In 1997, I joined national CM firm Holder Construction Company in a breakthrough position. We called it Planning & Design Support Services. When a mysterious unnamed client asked for a site test fit, I was excited to respond. “I’ll need a few weeks and possibly $20,000 to explore it,” I told my colleagues. “You don’t understand,” they countered. “The client is going to be here in the morning. We need this tonight.” “Gulp,” I thought and set about facing my challenge. With little more than a site-boundary Xerox, I sketched a site plan and crafted what I called a “weasel clause.” It reminded readers that no zoning, site study, or other due diligence had yet been conducted. It recorded that I was not acting in the capacity of an architect, rather as a site test fit visualizer to test the vision and suggest its potential. Architects and engineers would need to fully evaluate and validate the sketch, my note warned.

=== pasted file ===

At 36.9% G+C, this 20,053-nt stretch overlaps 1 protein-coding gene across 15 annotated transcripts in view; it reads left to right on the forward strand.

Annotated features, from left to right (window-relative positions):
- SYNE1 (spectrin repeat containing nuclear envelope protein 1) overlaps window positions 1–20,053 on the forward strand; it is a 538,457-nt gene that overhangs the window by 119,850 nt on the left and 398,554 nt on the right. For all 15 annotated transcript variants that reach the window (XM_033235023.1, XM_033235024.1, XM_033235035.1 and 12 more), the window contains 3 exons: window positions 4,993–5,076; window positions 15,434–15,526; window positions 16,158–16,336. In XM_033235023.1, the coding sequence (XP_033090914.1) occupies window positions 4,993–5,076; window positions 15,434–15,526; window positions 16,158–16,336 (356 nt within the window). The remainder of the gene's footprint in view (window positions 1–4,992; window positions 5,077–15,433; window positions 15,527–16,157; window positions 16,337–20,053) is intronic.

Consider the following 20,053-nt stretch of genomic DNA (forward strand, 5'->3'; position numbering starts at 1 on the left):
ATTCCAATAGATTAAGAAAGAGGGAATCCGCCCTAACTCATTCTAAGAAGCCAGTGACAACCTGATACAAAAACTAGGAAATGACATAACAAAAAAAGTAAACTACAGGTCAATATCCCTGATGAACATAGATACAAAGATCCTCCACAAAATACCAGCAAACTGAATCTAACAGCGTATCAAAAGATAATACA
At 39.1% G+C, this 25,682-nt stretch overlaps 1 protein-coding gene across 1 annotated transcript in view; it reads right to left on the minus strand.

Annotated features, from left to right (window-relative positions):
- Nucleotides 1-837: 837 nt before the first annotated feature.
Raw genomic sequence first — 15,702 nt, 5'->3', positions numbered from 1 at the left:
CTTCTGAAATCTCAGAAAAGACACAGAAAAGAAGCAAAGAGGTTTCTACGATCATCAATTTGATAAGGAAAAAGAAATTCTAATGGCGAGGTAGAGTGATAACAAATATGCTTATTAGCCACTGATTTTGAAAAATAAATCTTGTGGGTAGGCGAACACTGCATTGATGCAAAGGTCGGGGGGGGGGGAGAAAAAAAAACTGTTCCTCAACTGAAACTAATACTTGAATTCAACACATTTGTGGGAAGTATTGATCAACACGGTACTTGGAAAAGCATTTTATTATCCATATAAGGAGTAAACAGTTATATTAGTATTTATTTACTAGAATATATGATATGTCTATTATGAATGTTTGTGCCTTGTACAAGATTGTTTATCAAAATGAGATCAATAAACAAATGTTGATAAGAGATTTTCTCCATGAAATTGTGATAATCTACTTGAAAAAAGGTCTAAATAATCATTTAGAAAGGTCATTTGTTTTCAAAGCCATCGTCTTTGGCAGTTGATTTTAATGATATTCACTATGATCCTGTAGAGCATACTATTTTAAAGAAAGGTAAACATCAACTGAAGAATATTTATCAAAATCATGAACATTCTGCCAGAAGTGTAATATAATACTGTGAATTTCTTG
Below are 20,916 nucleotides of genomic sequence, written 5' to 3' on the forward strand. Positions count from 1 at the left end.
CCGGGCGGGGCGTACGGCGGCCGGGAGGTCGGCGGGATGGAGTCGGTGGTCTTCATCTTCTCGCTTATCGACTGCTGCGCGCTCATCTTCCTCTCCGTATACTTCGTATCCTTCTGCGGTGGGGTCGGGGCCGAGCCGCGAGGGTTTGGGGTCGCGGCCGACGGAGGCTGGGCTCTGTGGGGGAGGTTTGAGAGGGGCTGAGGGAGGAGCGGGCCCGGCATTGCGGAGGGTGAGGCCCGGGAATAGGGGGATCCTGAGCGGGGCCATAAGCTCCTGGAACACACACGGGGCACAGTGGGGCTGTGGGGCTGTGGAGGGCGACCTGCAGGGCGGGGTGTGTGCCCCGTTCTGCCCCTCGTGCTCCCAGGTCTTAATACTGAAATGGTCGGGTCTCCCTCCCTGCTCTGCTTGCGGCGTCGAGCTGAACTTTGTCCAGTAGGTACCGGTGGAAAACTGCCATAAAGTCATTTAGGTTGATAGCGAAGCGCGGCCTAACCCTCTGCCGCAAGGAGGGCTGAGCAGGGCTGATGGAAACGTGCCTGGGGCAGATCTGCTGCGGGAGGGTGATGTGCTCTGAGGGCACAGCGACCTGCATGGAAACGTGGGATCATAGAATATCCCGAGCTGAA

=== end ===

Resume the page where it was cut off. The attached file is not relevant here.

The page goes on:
The next morning, the client arrived. It was E*Trade. Seeing the sketch, they committed to purchasing an option on the property. The following Monday, we mobilized a 12-person design team from our frequent partners Ellerbe Beckett. By the end of that first day, we had formed the team, confirmed the program and set the building footprint. Eight months later we had designed and built E*Trade’s showpiece, a $68 million-dollar Regional Operations Center under a design-build warp-speed contract. This project’s radical innovation was in defying the laws of convention to set a world-record pace. The client was in an arms race for speed-to-market. Leveraging a common, can’t-fail mission and shared incentives, we made project decisions based upon speed and delivery and negotiated cost as a secondary consideration. We did this in response to client values and priorities. Rethinking our prior biases and behaviors involved a radical transformation of past attitudes and practices to deliver a project in eight months that would have taken three years under conventional methods.